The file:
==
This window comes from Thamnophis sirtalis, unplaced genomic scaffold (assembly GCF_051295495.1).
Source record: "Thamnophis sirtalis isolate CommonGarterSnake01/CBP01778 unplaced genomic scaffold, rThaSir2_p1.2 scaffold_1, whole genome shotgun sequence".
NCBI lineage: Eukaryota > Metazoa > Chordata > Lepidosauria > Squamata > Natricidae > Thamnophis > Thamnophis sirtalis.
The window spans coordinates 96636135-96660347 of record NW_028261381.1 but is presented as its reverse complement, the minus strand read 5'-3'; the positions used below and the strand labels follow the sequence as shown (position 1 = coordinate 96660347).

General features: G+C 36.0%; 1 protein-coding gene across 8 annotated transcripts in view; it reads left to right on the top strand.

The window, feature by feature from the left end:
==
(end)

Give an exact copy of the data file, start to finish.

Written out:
This window comes from Thamnophis sirtalis, unplaced genomic scaffold (assembly GCF_051295495.1).
Source record: "Thamnophis sirtalis isolate CommonGarterSnake01/CBP01778 unplaced genomic scaffold, rThaSir2_p1.2 scaffold_1, whole genome shotgun sequence".
NCBI lineage: Eukaryota > Metazoa > Chordata > Lepidosauria > Squamata > Natricidae > Thamnophis > Thamnophis sirtalis.
The window spans coordinates 96636135-96660347 of record NW_028261381.1 but is presented as its reverse complement, the minus strand read 5'-3'; the positions used below and the strand labels follow the sequence as shown (position 1 = coordinate 96660347).

General features: G+C 36.0%; 1 protein-coding gene across 8 annotated transcripts in view; it reads left to right on the top strand.

The window, feature by feature from the left end: